Not every charity craves aristocratic attention or, indeed, any form of patronage. Cafod, a Roman Catholic charity, is patronless. "Not having a glamorous patron is part of maintaining our credibility," said a spokesperson. But most charities are not founded by organisations who have such a charismatic a figurehead as Pope John Paul II.
Talk in the charity world is that unless Diana changes her mind, many will be turning to the Princess Royal. She is already over-committed as patron of 222 charities. But she has been an enormous asset to Save the Children since becoming president in 1970. She is seen as steady, reliable, permanent, and unlike her former sisters-in-law, she will always be HRH. That means a lot in a world where, as the saying goes, "a royal handshake is worth a thousand pounds".
Six suitable patrons-in-waiting
Profession: cook and tutor to Britain's would-be gourmets.
Assets: wholesomeness; saint-like unflappability and patience; common touch.
Wealth: considerable - her business empire is worth around pounds 14m; sales of her Winter Collection earned her pounds 1.6m in three weeks.
Downside: a little too mumsy, perhaps - would you pay pounds 100 to sit next to her at dinner?
Profession: triumphantly reborn actress, writer, model.
Assets: elegance, energy; patron of the Gaia Foundation (works with indigenous peoples in forest areas).
Wealth: earned around pounds 500,000 in 1994; current voguishness suggests this will continue.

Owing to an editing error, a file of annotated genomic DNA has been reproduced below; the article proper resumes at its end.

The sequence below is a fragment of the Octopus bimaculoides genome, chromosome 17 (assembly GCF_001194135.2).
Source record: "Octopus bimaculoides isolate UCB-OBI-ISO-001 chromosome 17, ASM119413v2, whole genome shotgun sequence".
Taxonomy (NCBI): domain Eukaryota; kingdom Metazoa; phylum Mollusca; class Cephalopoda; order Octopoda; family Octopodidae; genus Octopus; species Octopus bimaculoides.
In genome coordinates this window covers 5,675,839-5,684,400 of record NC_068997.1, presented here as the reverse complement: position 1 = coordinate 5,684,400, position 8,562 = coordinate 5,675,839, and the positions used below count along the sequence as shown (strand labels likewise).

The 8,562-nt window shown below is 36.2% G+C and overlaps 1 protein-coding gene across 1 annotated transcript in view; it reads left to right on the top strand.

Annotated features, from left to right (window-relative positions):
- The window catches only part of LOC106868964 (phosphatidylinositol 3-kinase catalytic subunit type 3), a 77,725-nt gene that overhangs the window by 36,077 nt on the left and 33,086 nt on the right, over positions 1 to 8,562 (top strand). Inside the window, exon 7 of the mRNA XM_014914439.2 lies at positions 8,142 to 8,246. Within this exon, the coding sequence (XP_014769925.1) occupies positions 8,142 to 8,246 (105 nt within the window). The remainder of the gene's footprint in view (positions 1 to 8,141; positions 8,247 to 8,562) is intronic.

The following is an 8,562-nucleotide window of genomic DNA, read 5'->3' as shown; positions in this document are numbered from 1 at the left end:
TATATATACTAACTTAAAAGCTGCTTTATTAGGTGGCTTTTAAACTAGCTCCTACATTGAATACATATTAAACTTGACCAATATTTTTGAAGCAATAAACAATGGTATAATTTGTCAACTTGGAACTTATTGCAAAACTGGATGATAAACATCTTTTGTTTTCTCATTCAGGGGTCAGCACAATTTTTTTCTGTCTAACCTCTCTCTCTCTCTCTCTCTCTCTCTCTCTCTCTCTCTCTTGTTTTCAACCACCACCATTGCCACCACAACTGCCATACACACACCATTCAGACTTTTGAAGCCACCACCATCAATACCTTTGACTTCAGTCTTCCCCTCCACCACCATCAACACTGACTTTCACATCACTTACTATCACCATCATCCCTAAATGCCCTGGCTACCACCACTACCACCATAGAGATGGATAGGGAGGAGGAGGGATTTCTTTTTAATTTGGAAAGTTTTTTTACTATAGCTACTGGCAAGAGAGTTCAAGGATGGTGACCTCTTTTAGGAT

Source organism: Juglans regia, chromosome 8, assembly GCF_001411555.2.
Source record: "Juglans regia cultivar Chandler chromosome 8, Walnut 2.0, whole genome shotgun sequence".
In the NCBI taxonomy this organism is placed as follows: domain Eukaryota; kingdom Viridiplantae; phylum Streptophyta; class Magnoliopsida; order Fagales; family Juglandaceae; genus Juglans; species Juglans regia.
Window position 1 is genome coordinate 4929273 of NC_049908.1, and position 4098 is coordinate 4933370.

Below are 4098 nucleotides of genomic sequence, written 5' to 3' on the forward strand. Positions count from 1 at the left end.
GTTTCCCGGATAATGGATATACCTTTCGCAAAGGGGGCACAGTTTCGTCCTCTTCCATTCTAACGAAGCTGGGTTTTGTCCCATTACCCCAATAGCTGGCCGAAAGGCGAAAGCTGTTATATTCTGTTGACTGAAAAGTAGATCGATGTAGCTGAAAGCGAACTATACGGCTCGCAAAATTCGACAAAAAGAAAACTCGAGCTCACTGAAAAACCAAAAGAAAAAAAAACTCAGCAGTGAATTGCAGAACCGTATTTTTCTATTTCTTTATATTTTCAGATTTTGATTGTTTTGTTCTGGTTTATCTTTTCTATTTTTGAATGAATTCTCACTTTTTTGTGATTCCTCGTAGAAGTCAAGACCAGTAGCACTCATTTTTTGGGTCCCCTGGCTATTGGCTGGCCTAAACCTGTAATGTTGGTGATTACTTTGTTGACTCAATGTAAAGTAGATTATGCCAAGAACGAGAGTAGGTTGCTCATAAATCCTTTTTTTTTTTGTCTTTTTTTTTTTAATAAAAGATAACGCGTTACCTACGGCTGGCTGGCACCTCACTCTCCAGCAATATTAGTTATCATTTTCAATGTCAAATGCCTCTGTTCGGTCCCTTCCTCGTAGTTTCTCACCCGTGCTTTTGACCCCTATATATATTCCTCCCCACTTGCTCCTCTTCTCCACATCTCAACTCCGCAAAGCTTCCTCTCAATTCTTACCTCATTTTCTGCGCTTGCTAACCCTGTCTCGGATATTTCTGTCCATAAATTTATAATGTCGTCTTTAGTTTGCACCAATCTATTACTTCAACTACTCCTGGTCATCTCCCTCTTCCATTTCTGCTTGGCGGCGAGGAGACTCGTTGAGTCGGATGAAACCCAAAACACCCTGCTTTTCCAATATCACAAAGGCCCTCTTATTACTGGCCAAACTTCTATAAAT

Downside: guards privacy jealously; may resist being paraded too often.
Profession: gangling hero of the Common People.
Assets: voice, sincerity; massive popular appeal after disrupting Michael Jackson's Brits performance.
Wealth: his band, Pulp, earned pounds 2m last year; their last LP, Different Class, sold a million copies.
Downside: unconventional, unpredictable, unknown to the over-forties.
Profession: pre-eminent ballerina justly hailed as the new Fonteyn.
Assets: English rose looks, girlish charm, absurdly long legs; combines family appeal and sex appeal; famously apolitical.
Wealth: earns an estimated pounds 100,000 a year.
Downside: "Sorry, can't make lunch, I've got a Swan Lake matinee".
Assets: witty, amiable, no doubt a sparkling speech writer; already a patron of London Lighthouse, the Aids charity.
Wealth: undisclosed, but playing the Royal Albert Hall for 15 sell-out nights in 1993 must have netted a tidy sum.
Downside: still a working mum with two small children to look after.
Profession: erstwhile England rugby captain and management consultant.
Assets: straight-talking (called rugby establishment "old farts"); gets things done; marketable at balls ("I danced with the man who, you know, whatevered with the wife of the Prince of Wales!").
Wealth: consultancy firm makes around pounds 500,000 a year; takes home around pounds 150,000.
Downside: semi-resident in tabloid gossip columns.Reuse content